Anderson Cooper talks to Arwa Damon about the activist organization in Syria and the use of weapons in the conflict.
A series of suicide bombings across Baghdad targeted busy intersections and market places. CNN's Arwa Damon says "It's a nightmare that's unfolding in front of their eyes." She'll join us on AC360 tonight with the latest from Iraq.
Editor's note: Arwa Damon and human rights activist, Razan Zaitouneh, talk about the violence in Syria.
Ajdabiya, Libya (CNN) - Outside the Libyan city of Ajdabiya, tents have sprouted in the rolling desert, where the sands blow and farmers grow figs and grapes.
In the city, a fierce fight rages for control between the Libyan opposition and forces loyal to strongman Moammar Gadhafi, whose tanks lob shells to push their foes back.
At night, coalition planes roar overhead, pounding Gadhafi's positions. Early Friday, British jets pounded Libyan armored vehicles. But they have not been able to stop the battle on the ground, and residents are escaping to safer ground.
"I couldn't even begin to describe to you the horror that I have seen," one man said. "Leaving Ajdabiya, we saw dead bodies in the street. No one would ever dare go to recover them."
He fled his hometown with his six children this week. One of his sons, maybe about 10, cradles his head as his father talks. He cries quietly.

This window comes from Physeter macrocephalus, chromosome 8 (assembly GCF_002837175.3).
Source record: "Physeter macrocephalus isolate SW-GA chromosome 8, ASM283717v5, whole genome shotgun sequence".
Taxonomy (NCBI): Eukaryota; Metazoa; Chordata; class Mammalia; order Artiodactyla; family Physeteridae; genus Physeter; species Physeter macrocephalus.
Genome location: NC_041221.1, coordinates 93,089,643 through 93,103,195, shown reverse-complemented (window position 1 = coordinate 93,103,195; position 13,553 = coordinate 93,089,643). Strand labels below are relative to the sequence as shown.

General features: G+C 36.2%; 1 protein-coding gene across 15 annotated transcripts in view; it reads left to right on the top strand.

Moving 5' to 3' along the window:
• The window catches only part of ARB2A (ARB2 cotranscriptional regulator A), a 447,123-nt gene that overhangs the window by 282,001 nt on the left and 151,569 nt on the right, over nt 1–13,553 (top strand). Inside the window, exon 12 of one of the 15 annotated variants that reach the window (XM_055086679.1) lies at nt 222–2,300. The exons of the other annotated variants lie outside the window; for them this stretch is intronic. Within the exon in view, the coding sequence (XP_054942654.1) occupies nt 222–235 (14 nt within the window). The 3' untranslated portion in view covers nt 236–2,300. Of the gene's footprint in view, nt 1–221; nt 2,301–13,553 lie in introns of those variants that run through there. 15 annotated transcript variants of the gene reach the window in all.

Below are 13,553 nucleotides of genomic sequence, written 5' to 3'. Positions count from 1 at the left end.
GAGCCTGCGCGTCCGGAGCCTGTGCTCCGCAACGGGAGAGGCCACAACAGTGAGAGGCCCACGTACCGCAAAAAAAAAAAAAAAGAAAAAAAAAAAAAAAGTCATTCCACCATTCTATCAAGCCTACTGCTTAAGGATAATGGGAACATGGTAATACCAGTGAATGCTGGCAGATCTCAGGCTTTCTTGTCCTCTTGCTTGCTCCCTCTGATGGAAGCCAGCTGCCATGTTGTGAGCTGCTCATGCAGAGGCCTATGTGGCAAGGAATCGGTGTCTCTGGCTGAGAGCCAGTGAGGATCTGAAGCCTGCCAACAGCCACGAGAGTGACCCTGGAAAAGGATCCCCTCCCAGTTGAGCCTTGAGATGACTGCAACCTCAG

Other children gather around. When an oil tanker barrels down the road, they freeze and then scatter in fear.
The people here have nothing: no change of clothes, not even water. They sleep on thin sheets of plastic and think they will keep themselves warm at night with firewood in a tin box that is only 1 foot in diameter.
[cnn-photo-caption image=http://www.cnn.com/video/us/2010/08/18/ricks.jacqueline.murman.bpr.cnn.640×360.jpg caption="That leaves 56,000 U.S. troops in the country" width=300 height=169]
The last U.S. brigade combat team in Iraq has left the country, a move that helps U.S. President Barack Obama reach his goal of 50,000 troops in the country by September 1.
Their departure leaves about 56,000 U.S. troops in the country, according to the U.S. military.
Capt. Christopher Ophardt, spokesman for the 4th Stryker Brigade, 2nd Infantry Division, said the last of the 4,000 members of the unit crossed the border into Kuwait early Thursday.
A few hundred members stayed behind to finish administrative and logistical duties but will fly out of Baghdad later Thursday, Ophardt said.